If – in order to render it accessible to a wider range of persons – the forms characteristic of a pursuit are abbreviated, or its representation is distorted, what is actually offered will fail even to approximate that to which such treatment purports to afford access. In providing uninitiated persons with an authentic representation of an art, what should be adjusted to those persons’ likely needs is not that art itself but, instead, the means by which it is presented.


With these convictions firmly in mind, we at The Tea Crane have evolved an innovative and yet authentic workshop, designed for persons visiting Kyoto, and as yet remaining uninitiated with regard to the rite of Tea. What this offers is a full encounter with the core to the art of Tea, along with support for participants in functioning as an integral and therefore indispensable part of a genuine (and enjoyable) Tea-occasion.

Of the guidelines we observe, these following may be those most innovative:

・The workshop’s participants are presented with a shared bowlful of real tea – thick  tea – expertly blended according to a ritual unique to employment of the grand Tea-sideboard (daisu). (Use of this austere daisu is probably the very earliest, and still the most august and solemn, form of service of tea in the presence of guests (rather than elsewhere); and we have selected this service in order to aid our participants in traveling with us – back to that epoch during which the rite of Tea first arose.)

・From the start of each workshop-session its participants, rather than being left merely to look on, are requested to take active part in the rite, and are duly guided regarding so doing. Such guidance enables each participant to exchange respectful salutations with her host and fellow-guests, with the latter share and appreciate a bowlful of real tea, and gain at least an initial understanding of the principles, values and aims embodied in all conduct desirable in the Tea-chamber.

・The rite of Tea must surely be the most syncretic of all Japanese arts – combining as it does calligraphy, flower-arrangement, ceramics, lacquer-work and very much more. Since a competent Tea-practitioner should be well-versed in all of these, we help participants to acquire an initial understanding of what to look for in the utensils employed – these being each hand-crafted, valuable, and worthy of detailed attention – and handled by every participant in turn.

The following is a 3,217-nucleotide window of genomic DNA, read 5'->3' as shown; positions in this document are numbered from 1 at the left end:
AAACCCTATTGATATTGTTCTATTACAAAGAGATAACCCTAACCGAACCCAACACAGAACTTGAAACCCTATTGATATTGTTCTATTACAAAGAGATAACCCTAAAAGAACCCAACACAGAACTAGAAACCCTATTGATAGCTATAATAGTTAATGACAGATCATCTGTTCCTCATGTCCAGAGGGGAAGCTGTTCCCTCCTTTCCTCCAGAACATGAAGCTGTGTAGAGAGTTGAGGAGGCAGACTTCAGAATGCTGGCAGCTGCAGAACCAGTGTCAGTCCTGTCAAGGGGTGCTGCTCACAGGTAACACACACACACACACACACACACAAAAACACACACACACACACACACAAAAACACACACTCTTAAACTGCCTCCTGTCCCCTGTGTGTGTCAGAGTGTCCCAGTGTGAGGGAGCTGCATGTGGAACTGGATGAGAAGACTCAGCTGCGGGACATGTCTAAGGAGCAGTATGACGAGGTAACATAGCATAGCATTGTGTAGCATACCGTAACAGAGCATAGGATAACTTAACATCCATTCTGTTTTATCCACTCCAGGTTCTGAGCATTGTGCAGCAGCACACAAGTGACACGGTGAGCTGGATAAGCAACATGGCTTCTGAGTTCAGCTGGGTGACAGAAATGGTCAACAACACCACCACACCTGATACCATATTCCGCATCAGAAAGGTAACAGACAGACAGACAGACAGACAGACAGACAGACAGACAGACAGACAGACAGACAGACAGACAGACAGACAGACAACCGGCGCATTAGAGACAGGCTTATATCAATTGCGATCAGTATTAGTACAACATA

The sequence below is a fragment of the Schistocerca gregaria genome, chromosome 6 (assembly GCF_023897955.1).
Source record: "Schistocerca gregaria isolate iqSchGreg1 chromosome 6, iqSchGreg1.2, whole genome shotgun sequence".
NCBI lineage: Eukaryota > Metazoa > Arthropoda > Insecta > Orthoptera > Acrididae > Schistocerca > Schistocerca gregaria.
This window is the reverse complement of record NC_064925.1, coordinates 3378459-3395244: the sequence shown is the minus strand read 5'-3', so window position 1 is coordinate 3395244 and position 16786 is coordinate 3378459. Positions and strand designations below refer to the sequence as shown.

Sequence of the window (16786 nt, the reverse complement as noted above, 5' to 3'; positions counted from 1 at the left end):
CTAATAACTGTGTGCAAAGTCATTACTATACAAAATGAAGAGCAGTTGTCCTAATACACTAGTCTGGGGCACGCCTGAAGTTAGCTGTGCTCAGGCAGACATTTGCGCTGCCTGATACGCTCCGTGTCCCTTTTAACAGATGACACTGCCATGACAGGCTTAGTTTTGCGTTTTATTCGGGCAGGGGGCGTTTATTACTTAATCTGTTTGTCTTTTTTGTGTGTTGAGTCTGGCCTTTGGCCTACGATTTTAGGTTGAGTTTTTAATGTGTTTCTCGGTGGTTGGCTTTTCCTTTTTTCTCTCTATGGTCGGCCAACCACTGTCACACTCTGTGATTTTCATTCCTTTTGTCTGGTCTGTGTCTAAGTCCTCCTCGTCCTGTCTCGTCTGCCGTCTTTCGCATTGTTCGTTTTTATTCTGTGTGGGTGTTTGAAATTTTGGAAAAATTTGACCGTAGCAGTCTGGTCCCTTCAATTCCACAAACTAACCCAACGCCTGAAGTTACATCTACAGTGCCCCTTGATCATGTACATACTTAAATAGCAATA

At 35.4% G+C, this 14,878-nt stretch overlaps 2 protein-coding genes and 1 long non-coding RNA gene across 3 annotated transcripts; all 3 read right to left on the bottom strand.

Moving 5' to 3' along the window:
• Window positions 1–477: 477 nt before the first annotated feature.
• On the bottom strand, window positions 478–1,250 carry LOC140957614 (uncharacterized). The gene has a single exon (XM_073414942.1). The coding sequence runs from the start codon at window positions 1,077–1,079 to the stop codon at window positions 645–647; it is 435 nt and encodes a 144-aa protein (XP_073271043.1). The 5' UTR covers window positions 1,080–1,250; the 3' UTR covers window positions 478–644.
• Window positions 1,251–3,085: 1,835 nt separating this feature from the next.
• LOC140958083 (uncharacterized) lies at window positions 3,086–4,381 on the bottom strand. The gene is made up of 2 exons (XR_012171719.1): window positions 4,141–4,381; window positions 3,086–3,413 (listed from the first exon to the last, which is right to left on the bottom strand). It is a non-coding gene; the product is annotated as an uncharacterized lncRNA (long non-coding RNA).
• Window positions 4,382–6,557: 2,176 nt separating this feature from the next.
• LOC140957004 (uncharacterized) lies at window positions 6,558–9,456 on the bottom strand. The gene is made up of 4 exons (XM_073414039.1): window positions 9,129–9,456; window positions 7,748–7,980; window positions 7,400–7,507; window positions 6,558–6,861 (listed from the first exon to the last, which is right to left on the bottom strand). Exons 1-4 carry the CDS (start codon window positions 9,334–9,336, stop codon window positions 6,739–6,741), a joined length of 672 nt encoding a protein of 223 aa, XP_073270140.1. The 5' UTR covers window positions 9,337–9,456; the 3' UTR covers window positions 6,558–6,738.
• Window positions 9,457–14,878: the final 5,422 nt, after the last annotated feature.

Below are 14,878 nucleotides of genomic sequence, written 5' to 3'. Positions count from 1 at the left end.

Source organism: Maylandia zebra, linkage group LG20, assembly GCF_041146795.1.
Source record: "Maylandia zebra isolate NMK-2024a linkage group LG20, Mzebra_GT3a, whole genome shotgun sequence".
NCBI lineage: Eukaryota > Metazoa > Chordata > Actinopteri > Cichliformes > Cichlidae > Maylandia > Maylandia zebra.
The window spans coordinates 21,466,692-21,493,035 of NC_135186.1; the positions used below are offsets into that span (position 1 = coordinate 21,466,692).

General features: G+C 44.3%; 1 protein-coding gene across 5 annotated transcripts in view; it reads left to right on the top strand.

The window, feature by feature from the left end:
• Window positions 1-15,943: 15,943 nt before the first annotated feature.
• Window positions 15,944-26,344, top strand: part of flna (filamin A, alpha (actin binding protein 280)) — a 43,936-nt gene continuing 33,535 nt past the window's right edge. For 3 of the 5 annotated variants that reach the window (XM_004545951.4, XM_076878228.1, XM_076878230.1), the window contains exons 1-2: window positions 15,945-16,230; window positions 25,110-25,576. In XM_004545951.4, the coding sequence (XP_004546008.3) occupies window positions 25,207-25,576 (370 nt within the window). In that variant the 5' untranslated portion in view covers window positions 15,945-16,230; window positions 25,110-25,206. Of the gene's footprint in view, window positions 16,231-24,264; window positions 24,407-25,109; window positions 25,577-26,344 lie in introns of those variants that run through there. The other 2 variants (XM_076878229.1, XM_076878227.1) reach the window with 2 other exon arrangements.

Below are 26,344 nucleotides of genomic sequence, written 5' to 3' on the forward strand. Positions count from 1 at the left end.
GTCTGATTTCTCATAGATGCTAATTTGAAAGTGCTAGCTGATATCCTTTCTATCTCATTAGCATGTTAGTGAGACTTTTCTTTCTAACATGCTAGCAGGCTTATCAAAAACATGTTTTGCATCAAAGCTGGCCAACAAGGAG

In brief, our aim is gently to initiate participants, during just ninety minutes, into the decorum expected of, and pleasures offered to, any well-mannered guest. In so doing, our dearest wish is that, when they return home, and people closest to them ask them what of Japan has left the deepest impression within them, former participants should at once reply, ‘A fascinating Tea-ceremony workshop! Once it had ended, I found I now understood so much!’

To read more about this workshop and other Tea-related activities, visit our website:

Tyas Huybrechts is a fully-accredited instructor in Tea ceremony, and in addition a nationally certified Nihoncha Instructor. His heart’s desire is to convey directly, and to as many interested persons as possible, the true essence of both Tea-culture and also Japanese tea. He keeps a blog at

Matcha Tea & Machiya in Kyoto – Two Articles for GuideAdvisor

Whether you are interested in tea ceremony or traditional architecture, two pieces I wrote for GuideAdvisor earlier this year, offer my top tips for for your trip to Kyoto.

ga machiya

The first article is on how to find the very best machiya:  the traditional wooden townhouses of Kyoto. After decades of neglect and outright destruction, machiya have been undergoing something of a boom in popularity in recent years.

Climb a hill on the outskirts of Kyoto, and you’ll look upon a city transformed. Fifty years ago, you would have seen a sea of low lying tiled rooftops, and here and there a shrine, temple or villa rising up like islands lapped by baked tile waves. Machiya, the old wooden townhouses most closely associated with the city of Kyoto in Japan, covered the landscape… Machiya were the houses of merchants and craftsmen, designed to be lived and worked in. Long sturdy structures of simple grace, they closely lined the city’s narrow streets, the style of lattice-work at front giving tell-tale notice of the business within. Today that old skyline, with its sweeping sea of tiles has gone, and the cityscape initially presents to the eye a jumble of gray and brown apartment blocks, city offices, and pachinko parlors. If you go and explore the city though, the older more traditional buildings are still there, down amidst the looming towers of modernity, and their dark wooden beams and refined latticework still enchant us with the flavour of old Kyoto.